Largely lost in the massive attention focused on the electoral results of 2018’s congressional voting, were the many ballot initiatives and state constitutional amendments on which votes were cast. These ranged from victims’ rights to environmental issues and voting rights for ex-felons. One of the more important of these issues, at least from a national policy perspective, were the half dozen ballot questions liberalizing state laws on marijuana.
The stars may now be aligning in such way that the federal government will either follow the states and relax marijuana possession laws, or at least formally back off and leave those states that have done so, alone.
As a result of the November 6 elections, 10 states and the District of Columbia now permit adult recreational use of marijuana. This reality would have been virtually unimaginable less than two decades ago when I served in the House. The trend toward legalization of adult toking, coupled with the change in the House majority from Republican to Democrat that will take place formally in two short months, significantly improves the chances that the federal government’s position – which still classifies marijuana as among the most dangerous of “controlled substances” – will actually soften.
The forced departure of Attorney General Jeff Sessions – long a foe of relaxing any marijuana laws or policies, including its use for purely medicinal purposes — may provide the accelerant needed for such an event to ignite; especially since President Trump has spoken in favor of leaving the question of adult marijuana use up to the voters in the several states.
It now is apparent, at least at the state level – which is where principles of federalism place this issue – that voters deciding to relax laws against use of marijuana has become a winning issue; not everywhere, certainly, but in several states from east coast to west.
One of the more vocal anti-marijuana Members of the House, Texas Republican Pete Sessions, lost his reelection bid; and the question of marijuana legalization appears to have been a factor in his race.
For advocates of federalism (a group that included our Founding Fathers), this represents a welcome and long-overdue change. Decisions by state voters to relax marijuana laws constitute serious blows against the heavy-handed status quo that had reigned since 1970, when the federal government adopted the Controlled Substance Act and essentially trumped all state marijuana laws.
Technically of course, federal law still decrees it is unlawful for anyone to use, possess, grow, or sell marijuana; and so long as the federal CSA remains on the books unchanged, this will continue to hold true. From a practical perspective, however, as an increasing number of states take the approach that personal use of marijuana by adults does not pose an existential threat to their citizenry, the federal government will find it increasingly difficult to justify prosecuting such activity.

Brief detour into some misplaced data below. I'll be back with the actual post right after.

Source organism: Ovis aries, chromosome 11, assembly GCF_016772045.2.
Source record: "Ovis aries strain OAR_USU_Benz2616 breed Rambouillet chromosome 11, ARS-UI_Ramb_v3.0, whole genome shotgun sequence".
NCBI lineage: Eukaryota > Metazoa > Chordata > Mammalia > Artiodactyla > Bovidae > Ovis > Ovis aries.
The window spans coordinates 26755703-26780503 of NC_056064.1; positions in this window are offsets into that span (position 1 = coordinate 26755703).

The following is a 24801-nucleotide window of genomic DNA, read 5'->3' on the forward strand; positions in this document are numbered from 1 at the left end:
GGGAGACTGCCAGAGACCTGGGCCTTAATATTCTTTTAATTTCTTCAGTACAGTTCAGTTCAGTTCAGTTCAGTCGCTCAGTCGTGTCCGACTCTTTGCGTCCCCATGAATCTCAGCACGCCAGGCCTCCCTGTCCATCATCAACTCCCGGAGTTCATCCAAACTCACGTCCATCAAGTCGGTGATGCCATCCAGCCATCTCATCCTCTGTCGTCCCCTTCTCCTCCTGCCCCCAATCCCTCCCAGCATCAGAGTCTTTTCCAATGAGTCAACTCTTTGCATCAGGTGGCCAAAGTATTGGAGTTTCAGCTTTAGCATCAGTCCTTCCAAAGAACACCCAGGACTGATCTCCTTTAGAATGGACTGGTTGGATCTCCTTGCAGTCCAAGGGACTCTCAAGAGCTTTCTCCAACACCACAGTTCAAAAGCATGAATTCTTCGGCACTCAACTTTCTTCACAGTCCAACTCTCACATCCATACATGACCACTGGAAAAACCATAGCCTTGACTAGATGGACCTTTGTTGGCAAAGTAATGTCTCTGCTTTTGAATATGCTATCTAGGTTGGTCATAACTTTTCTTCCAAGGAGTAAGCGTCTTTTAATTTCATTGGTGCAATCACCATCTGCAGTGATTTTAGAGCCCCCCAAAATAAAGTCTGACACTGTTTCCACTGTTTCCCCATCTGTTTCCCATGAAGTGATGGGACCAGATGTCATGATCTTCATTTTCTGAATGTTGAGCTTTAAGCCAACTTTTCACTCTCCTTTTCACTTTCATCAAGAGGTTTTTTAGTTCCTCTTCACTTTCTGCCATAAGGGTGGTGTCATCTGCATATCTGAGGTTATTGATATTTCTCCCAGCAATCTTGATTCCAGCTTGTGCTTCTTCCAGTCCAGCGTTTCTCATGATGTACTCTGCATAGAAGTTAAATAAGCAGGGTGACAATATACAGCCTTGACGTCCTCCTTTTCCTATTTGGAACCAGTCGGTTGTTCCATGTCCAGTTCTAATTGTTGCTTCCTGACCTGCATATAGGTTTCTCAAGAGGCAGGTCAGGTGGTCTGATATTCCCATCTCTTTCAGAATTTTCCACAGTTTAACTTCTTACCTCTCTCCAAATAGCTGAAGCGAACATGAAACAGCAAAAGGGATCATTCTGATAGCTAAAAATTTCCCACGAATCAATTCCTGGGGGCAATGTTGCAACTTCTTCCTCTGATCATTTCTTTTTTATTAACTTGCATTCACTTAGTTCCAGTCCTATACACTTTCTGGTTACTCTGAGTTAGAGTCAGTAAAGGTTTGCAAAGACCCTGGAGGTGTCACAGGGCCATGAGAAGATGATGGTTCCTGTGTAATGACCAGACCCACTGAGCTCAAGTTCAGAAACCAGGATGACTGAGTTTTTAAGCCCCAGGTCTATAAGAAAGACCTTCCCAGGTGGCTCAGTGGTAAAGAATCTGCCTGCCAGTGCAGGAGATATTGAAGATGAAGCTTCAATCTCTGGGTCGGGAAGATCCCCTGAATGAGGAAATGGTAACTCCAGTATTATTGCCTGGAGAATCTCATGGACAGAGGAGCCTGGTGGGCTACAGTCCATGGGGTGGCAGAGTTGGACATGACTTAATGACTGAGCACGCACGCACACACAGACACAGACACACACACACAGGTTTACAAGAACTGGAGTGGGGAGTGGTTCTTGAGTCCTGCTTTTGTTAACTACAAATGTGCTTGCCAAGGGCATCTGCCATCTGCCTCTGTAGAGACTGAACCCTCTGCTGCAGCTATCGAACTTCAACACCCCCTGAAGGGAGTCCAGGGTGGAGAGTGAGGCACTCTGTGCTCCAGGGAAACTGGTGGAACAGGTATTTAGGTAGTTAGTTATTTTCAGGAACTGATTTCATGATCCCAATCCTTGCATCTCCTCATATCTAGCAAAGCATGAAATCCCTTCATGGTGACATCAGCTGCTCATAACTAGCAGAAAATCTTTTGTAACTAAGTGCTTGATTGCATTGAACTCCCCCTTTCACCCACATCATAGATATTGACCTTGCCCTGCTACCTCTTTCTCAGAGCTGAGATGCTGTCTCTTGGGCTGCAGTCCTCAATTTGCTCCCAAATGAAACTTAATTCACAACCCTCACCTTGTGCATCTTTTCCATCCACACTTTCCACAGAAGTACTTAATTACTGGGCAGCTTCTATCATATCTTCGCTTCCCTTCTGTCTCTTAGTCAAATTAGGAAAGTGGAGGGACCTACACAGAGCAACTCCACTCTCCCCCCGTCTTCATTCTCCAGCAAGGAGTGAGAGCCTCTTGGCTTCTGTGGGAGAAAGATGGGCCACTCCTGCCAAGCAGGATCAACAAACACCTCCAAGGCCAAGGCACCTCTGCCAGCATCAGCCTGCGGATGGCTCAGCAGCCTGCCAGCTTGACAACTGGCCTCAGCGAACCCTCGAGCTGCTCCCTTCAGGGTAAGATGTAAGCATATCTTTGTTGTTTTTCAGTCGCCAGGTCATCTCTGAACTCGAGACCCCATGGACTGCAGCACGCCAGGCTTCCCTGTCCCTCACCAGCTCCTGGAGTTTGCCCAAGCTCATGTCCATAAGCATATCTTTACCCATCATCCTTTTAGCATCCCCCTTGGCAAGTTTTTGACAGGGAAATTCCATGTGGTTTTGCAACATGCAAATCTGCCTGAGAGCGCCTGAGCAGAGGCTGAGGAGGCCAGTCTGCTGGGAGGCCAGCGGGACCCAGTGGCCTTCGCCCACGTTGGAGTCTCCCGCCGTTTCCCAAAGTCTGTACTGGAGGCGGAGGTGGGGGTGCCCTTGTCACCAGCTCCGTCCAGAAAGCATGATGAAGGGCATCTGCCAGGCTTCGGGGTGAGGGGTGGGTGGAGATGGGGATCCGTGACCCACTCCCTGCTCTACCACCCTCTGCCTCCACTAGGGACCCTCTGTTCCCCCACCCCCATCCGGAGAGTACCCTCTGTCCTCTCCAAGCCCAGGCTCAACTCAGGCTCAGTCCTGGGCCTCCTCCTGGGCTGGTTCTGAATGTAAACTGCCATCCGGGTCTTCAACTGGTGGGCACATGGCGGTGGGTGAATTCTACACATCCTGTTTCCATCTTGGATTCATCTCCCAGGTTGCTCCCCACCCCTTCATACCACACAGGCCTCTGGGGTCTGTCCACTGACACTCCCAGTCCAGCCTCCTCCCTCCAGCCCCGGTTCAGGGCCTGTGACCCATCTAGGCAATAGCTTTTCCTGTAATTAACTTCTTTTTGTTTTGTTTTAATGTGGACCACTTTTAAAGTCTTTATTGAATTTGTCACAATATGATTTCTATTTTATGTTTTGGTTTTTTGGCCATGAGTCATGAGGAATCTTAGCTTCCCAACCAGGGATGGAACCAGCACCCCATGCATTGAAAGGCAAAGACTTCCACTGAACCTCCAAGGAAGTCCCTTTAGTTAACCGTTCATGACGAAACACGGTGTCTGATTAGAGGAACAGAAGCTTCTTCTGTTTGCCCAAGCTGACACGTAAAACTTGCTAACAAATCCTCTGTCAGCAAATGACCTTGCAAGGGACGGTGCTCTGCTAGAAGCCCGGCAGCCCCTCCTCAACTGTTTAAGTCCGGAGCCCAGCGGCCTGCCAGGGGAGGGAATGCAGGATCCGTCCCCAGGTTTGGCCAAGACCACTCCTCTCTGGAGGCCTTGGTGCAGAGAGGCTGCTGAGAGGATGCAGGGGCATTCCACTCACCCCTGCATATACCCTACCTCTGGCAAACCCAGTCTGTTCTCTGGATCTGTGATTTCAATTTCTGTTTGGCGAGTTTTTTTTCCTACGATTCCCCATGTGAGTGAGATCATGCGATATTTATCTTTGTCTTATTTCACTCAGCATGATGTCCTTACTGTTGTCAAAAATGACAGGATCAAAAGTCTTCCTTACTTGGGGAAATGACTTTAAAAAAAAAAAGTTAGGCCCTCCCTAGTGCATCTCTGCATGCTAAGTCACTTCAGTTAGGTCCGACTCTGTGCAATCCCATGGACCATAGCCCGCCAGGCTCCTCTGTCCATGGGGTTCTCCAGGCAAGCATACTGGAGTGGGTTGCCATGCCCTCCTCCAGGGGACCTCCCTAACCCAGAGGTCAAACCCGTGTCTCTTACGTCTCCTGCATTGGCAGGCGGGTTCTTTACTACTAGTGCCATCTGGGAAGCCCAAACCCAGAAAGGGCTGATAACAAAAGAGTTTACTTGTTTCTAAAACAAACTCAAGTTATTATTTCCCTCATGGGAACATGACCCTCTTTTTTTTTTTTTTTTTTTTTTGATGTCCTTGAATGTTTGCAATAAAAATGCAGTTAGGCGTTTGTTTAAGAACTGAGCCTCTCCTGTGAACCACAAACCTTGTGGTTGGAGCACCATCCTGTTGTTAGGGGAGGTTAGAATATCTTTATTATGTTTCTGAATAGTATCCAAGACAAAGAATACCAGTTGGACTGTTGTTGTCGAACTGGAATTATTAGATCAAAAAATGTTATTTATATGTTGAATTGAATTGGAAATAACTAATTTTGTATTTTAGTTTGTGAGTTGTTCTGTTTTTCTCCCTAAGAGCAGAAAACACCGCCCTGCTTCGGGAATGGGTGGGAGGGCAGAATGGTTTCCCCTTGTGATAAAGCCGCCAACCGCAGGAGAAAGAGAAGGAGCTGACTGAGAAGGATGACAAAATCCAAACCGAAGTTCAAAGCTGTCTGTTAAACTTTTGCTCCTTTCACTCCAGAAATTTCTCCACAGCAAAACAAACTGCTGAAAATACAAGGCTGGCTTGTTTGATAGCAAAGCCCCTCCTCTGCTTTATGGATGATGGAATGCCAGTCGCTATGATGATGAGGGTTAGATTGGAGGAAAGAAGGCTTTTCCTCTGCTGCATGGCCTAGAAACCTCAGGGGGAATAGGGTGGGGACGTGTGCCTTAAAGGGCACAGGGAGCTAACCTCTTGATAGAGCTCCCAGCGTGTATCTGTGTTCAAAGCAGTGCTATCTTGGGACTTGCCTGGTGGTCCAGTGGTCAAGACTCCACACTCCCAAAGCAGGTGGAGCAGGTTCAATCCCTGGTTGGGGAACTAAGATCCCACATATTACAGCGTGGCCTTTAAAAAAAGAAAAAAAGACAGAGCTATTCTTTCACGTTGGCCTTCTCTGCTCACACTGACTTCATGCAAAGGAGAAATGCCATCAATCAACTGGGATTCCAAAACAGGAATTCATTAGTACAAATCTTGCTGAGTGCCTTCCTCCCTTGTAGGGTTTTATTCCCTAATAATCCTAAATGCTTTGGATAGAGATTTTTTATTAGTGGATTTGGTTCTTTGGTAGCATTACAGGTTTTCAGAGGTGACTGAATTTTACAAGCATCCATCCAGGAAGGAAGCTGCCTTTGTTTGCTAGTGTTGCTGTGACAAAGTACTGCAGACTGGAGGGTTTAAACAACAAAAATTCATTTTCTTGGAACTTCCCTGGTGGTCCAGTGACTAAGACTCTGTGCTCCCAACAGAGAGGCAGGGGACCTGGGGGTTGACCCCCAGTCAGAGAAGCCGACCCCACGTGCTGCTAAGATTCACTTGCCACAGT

This is where the Congress may step in, and at least indirectly support such state actions. Recent, and consistent national polling suggests strongly that if Congress does move to soften federal anti-marijuana laws, it would have the clear majority of citizens on its side. A poll by the respected Pew Research Center conducted just last month, for example, revealed that some 62 percent of Americans support some degree of marijuana legalization.
Interestingly, one of the more vocal anti-marijuana Members of the House, Texas Republican Pete Sessions, lost his reelection bid; and the question of marijuana legalization appears to have been a factor in his race. The impact of Sessions’ loss could be a major one, insofar as he chairs the important Rules Committee, and has employed the power of that post to block floor votes on actions that would protect states that have legalized adult use of marijuana from punitive federal action.
With the change in majority in the House, not only will Members with views more favorable toward states relaxing marijuana laws be chairing key committees, but bipartisan legislation that would protect states that legalize adult marijuana use from being penalized by Uncle Sam, may be afforded a vote. This legislation would be consistent with a rider that has, for the past four years, been attached to the Justice Department appropriations bill, and prohibits (despite strong efforts by Sessions to have it repealed) the Department from using any of its appropriated monies to prevent states from implementing laws allowing medical use of marijuana.
With so-called “Red States,” including Missouri and Oklahoma joining “Blue State” counterparts in leaving it to the voters to decide whether to relax state marijuana laws, and with the changes already set in motion in the House of Representatives and the Administration as a result of the mid-term elections, real change to federal marijuana policy may very well be in the wind.